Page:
Man, all the companies (OK, so far just two: Teclast and CUBE) in China doing Core M tablets would erupt. The marketing that would pit their products against such a MacBook Air would be epic in its effervescence.
As for USB-C, that only makes sense. If Apple were to adopt it, Nokia would start braying too — they used it first in the Nokia N1 tablet (due in a few hours from post time, in China).
Such an Air would also bump right up against the iPad. I’d expect a US$799 price. And I think most people would go for such an Air over an iPad.
Steve Jobs, 1985, Playboy interview:
Playboy: How about the low-priced computers: Commodore and Atari?
Jobs: I consider those a brochure for why you should buy an Apple II or Macintosh. I think people have already determined that the sub-$500 computers don’t do very much. They either tease people to want more or frustrate people completely.
Playboy: What about some of the smaller portables?
Jobs: They are OK if you’re a reporter and trying to take notes on the run. But for the average person, they’re really not that useful, and there’s not all that software for them, either. By the time you get your software done, a new one comes out with a slightly bigger display and your software is obsolete. So nobody is writing any software for them. Wait till we do it — the power of a Macintosh in something the size of a book!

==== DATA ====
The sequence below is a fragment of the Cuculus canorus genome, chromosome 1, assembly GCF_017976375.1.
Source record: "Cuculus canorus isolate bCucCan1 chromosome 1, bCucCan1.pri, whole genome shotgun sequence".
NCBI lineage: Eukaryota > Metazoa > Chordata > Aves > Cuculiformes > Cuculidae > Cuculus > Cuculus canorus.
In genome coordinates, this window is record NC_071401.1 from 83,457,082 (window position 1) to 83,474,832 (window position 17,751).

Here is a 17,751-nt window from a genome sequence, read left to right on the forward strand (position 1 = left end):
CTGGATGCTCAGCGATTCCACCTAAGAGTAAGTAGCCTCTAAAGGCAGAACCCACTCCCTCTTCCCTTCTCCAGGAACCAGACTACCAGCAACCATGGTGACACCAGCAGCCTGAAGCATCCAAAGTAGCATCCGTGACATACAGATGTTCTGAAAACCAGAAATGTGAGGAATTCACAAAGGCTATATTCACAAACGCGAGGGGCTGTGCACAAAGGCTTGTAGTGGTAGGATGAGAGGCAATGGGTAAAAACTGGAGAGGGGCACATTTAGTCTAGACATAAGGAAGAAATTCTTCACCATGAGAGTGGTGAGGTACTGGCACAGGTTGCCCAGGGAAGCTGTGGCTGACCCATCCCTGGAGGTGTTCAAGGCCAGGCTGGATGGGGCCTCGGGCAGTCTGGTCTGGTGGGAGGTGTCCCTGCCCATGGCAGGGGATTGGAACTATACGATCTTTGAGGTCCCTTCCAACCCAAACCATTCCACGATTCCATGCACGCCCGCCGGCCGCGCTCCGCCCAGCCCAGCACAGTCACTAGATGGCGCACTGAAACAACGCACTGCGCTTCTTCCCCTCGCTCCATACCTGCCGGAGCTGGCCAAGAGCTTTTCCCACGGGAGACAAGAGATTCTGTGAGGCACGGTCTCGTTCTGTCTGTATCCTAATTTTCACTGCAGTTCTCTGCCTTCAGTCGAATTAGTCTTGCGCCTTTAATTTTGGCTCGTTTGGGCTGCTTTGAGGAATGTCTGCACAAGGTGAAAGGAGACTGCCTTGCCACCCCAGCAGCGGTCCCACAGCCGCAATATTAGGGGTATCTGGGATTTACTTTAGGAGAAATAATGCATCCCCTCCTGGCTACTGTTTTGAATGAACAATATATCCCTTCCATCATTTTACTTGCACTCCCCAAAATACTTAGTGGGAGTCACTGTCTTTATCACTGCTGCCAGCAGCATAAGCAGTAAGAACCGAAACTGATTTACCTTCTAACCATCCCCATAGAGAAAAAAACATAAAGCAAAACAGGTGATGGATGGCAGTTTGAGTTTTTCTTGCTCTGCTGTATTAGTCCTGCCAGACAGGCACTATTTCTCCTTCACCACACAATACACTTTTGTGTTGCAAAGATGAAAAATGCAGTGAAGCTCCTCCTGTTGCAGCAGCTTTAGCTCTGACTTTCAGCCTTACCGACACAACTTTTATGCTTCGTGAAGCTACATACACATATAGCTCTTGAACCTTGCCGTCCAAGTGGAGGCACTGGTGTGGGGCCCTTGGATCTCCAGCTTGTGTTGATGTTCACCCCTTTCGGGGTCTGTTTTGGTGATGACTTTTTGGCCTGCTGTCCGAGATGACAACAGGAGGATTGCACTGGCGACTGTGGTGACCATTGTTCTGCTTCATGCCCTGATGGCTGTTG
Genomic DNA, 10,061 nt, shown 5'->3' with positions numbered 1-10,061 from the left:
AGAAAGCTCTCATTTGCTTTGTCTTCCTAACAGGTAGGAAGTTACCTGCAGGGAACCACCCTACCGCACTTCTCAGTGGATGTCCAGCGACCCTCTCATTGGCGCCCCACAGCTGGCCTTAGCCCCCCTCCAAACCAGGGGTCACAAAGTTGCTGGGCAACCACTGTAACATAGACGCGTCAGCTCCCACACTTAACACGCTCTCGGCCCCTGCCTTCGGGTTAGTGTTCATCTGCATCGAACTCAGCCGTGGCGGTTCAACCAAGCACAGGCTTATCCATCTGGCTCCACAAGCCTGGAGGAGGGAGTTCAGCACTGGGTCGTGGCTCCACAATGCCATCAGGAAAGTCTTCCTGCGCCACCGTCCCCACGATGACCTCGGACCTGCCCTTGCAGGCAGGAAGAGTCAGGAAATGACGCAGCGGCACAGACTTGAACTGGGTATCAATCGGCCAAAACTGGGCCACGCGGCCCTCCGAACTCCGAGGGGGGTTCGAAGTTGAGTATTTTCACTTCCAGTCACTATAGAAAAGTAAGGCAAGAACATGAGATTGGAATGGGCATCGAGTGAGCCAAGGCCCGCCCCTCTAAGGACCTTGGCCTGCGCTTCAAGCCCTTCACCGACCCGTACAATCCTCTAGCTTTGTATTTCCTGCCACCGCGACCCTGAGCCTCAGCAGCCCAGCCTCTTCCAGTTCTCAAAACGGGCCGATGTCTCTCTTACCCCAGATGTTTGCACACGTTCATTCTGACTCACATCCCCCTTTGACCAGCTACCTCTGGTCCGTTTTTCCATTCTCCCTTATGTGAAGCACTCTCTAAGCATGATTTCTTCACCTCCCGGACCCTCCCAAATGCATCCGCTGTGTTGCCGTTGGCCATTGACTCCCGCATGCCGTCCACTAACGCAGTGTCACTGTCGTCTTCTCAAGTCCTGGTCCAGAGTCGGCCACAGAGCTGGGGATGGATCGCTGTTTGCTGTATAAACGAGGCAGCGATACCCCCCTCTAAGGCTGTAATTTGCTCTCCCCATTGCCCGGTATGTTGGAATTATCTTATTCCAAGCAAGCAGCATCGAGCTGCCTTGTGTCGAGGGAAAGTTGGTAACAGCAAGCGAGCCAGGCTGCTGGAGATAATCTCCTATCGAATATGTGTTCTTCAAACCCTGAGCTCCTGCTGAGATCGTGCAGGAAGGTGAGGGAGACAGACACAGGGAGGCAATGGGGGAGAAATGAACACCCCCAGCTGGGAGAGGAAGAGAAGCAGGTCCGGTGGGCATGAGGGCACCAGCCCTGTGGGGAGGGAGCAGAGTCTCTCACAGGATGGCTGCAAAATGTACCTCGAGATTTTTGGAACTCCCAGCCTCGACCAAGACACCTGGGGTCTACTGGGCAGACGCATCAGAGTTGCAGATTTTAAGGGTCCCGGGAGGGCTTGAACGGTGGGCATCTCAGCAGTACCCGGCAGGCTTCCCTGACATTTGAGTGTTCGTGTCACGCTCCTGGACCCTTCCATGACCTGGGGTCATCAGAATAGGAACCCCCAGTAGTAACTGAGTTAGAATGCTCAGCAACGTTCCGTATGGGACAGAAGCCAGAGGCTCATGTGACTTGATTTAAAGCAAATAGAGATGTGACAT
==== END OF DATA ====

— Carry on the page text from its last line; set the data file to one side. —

I did a screensnap of that too.
Apple Said to Be Stopping Use of TLC NAND Flash in iPhone 6 and 6 Plus After Reported Issues
Users who are experiencing an unusual amount of boot loops and crashes with their iPhone 6 or iPhone 6 Plus are recommended to bring their devices back to an Apple Retail Store for a replacement.
Apple acknowledges the problem even though their fanboiz wouldn’t.
This is why fanboiz can never work for Apple.
The True Bendgate: How Apple Bends Reality and Why the Media is Playing Along
After the conversation each journalist is handed a white bag containing an iTunes voucher, an iPhone jacket and a device in the reporters “favorite color”. These items are referred to as “permanent loans”. This year they even gave us two models for testing – the iPhone 6 and the iPhone 6 Plus (sales value between 699.00 and 999.00 US$). We were kindly requested to send one of them back soon.
Boldfaced emphasis added by me.
Once again I point people to my FTC Disclosure.
If you have to bribe people, just how good is your product really?
If a reporter won’t buy them, what’s their real merit?
This bit floored me:
The interview is here [Google Translate].
The other bit of news is that Apple intends to increase the number of Apple Stores there from fifteen to forty in the next two years.